Re: [asa] Event or process

From: Christine Smith <christine_mb_smith@yahoo.com>
Date: Tue May 08 2007 - 23:09:32 EDT

Yes Merv, you're right--when stating that it's not a
"boom", I was speaking in rather anthropogenic terms.
From God's perspective, it could very well be a "boom"
(or 6 days). I liked very much C. S. Lewis's metaphor
for how a timeless God perceives a universe of time,
as though He were an author writing a book, who could
pick it up from anywhere at any time.

I won't go too far down this "what is time" road
though, because I am not a pure physicist by any means
:D

--- Merv <mrb22667@kansas.net> wrote:

> Christine Smith wrote:
> > Why the long process then? Why not an instant
> "boom"
> > and here we are? As the study Bible at my church
> posed
> > the question in Genesis Chapter 1--why, if God
> could
> > have created the universe in an instant, did He
> choose
> > to create it even in 6 days (process)? Being a
> > geologist (and again, my prism metaphor being a
> lot
> > like a mineral structure), I liken the process to
> that
> > of metamorphism. God uses the laws of nature and
> the
> > constraints/challenges of evolution (a.k.a. high
> heat
> > and pressure), to form the truly precious gems of
> His
> > creation--his souled creatures for whom He cares
> and
> > loves.
> By what absolute standard do we conclude that it
> wasn't (isn't) a
> "boom"? Augustine started a great line of thought
> that your study Bible
> follows. But it goes both ways. I've started
> thinking of this as
> another of our clinging egocentricisms that we
> haven't yet deposed. We
> know that space doesn't have some sort of absolute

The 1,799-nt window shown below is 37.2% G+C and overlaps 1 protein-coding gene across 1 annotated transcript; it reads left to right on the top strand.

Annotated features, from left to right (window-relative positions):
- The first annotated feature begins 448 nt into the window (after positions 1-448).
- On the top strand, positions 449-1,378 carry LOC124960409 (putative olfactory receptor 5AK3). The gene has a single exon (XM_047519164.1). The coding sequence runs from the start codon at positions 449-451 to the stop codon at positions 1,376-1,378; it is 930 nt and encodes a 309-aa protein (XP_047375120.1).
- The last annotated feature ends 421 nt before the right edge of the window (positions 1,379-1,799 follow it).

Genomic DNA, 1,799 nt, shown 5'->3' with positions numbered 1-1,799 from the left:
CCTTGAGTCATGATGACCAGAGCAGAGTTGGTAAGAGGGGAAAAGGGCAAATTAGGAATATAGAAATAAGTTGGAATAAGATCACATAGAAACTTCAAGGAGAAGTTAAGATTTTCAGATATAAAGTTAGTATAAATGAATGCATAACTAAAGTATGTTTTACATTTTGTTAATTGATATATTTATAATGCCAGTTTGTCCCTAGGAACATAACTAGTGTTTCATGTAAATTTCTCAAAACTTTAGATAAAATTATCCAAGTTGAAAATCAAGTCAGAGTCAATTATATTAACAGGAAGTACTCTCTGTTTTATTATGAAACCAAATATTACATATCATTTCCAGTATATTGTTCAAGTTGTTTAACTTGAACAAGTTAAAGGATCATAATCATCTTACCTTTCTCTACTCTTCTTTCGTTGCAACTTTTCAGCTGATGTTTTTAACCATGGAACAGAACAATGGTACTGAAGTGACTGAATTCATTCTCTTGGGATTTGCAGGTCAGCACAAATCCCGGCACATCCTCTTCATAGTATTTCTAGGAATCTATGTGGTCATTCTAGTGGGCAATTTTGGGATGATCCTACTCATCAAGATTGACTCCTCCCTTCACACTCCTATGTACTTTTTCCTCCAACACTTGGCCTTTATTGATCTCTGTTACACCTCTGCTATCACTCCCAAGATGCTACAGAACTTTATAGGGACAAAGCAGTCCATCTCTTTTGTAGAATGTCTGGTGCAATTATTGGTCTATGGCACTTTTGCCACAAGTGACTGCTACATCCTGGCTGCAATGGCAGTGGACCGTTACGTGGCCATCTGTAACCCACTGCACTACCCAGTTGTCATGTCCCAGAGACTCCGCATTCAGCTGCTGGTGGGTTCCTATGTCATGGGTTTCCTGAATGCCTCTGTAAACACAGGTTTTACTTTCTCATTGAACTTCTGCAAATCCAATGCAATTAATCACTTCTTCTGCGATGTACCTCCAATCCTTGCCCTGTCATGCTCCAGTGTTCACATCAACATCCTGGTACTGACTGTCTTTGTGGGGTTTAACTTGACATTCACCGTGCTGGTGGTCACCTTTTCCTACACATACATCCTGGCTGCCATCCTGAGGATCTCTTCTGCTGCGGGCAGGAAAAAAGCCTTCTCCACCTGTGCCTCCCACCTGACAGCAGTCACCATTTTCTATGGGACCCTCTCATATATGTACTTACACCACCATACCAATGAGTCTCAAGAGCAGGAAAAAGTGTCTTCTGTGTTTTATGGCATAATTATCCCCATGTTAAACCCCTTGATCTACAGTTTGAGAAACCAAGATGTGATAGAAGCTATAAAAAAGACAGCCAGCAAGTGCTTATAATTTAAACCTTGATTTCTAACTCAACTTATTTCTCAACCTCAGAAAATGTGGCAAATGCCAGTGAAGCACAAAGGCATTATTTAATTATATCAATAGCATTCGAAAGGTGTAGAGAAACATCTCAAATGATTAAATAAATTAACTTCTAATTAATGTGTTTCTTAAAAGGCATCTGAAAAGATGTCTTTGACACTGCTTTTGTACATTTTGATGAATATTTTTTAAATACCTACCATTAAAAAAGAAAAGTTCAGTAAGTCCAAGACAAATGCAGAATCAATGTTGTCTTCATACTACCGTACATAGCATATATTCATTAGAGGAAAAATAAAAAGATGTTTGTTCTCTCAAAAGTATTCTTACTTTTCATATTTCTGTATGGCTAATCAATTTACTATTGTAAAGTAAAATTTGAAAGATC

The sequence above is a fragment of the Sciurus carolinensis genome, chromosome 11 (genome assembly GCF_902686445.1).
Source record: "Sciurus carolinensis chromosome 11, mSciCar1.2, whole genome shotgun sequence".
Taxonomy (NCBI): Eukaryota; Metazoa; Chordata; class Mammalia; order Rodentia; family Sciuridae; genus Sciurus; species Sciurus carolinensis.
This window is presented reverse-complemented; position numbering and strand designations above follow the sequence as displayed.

> "center" (let alone
> that we aren't it) and we now have no trouble
> standing on Galileo's
> shoulders and thinking of all motion and position in
> relative terms
> only. But we still tolerate a tyranny of one tiny
> region on the
> logarithmic scale. We invent useful units (meters,
> kilograms,
> seconds...) and size them to appropriate magnitudes
> such that they are
> useful on scales of what we see as "ordinary" --
> where we think all the
> interesting action is, naturally. But if I were
> beam of light newly
> emitted from primordial earth, the entire thing
> would (from that
> perspective) erupt and dissipate in an instant (all
> those untold
> billions of years we have so much trouble imagining
> -- gone... done...
> geological deep history in a "blip") -- since time
> stops at the speed
> of light and the traveled dimension collapses, I
> would cross the flat
> universe in an instant, though it is billions of
> years to us. If I'm a
> bit shaky while trying to clamber up to a perch on
> Einstein's shoulders
> here, I trust others will correct me. Even so,
> imagine a timeless God's
> perspective! Our exponential (logarithmic) scale
> of perception may
> turn out to be just as relative and without
> conceptual "center" as our
> linear space is. That should help us put six days
> in perspective.
>
> To the stone mountain, or the star, we would be even
> less than the
> buzzing insect that flares and is gone in an
> "instant". To the buzzing
> insects, we ourselves could easily seem the
> unmoving, "permanent"
> mountains of eternal longevity. What are we, God,
> that you are mindful
> of us? Perhaps the answer can be -- we are specks
> of dust, and the
> apple of God's eye at the same time.
>
> Thanks for sharing your thoughts. As you can see,
> the danger in doing
> so is that someone else can pick up on just one
> thing you said and
> prattle on at length about it. :->
>
> --Merv
>
>
>

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Received on Tue, 8 May 2007 20:09:32 -0700 (PDT)

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